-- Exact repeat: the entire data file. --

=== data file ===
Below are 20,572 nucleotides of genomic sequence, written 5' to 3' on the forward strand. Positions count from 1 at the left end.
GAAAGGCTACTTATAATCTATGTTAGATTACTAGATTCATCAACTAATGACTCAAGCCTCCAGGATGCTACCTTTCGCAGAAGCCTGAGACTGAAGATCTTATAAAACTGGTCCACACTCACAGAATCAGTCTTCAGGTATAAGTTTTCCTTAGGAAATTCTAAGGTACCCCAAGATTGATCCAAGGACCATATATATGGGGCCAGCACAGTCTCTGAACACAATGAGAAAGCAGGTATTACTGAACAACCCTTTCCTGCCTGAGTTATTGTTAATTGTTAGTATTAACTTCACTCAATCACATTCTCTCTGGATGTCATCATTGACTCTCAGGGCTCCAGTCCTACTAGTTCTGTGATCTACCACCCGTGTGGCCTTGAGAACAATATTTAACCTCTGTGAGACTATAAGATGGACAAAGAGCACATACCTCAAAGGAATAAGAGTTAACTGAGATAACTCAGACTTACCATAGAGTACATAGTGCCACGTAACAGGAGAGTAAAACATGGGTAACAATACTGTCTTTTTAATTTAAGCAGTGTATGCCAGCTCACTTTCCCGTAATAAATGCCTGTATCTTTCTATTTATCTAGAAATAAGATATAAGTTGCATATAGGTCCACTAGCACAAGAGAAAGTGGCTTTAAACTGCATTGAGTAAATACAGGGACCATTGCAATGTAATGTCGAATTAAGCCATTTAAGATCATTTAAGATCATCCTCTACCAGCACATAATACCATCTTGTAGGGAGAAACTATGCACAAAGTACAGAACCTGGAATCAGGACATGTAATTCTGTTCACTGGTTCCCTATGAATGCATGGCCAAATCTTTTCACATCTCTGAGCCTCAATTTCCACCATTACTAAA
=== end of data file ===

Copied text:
Below are 20,572 nucleotides of genomic sequence, written 5' to 3' on the forward strand. Positions count from 1 at the left end.
GAAAGGCTACTTATAATCTATGTTAGATTACTAGATTCATCAACTAATGACTCAAGCCTCCAGGATGCTACCTTTCGCAGAAGCCTGAGACTGAAGATCTTATAAAACTGGTCCACACTCACAGAATCAGTCTTCAGGTATAAGTTTTCCTTAGGAAATTCTAAGGTACCCCAAGATTGATCCAAGGACCATATATATGGGGCCAGCACAGTCTCTGAACACAATGAGAAAGCAGGTATTACTGAACAACCCTTTCCTGCCTGAGTTATTGTTAATTGTTAGTATTAACTTCACTCAATCACATTCTCTCTGGATGTCATCATTGACTCTCAGGGCTCCAGTCCTACTAGTTCTGTGATCTACCACCCGTGTGGCCTTGAGAACAATATTTAACCTCTGTGAGACTATAAGATGGACAAAGAGCACATACCTCAAAGGAATAAGAGTTAACTGAGATAACTCAGACTTACCATAGAGTACATAGTGCCACGTAACAGGAGAGTAAAACATGGGTAACAATACTGTCTTTTTAATTTAAGCAGTGTATGCCAGCTCACTTTCCCGTAATAAATGCCTGTATCTTTCTATTTATCTAGAAATAAGATATAAGTTGCATATAGGTCCACTAGCACAAGAGAAAGTGGCTTTAAACTGCATTGAGTAAATACAGGGACCATTGCAATGTAATGTCGAATTAAGCCATTTAAGATCATTTAAGATCATCCTCTACCAGCACATAATACCATCTTGTAGGGAGAAACTATGCACAAAGTACAGAACCTGGAATCAGGACATGTAATTCTGTTCACTGGTTCCCTATGAATGCATGGCCAAATCTTTTCACATCTCTGAGCCTCAATTTCCACCATTACTAAA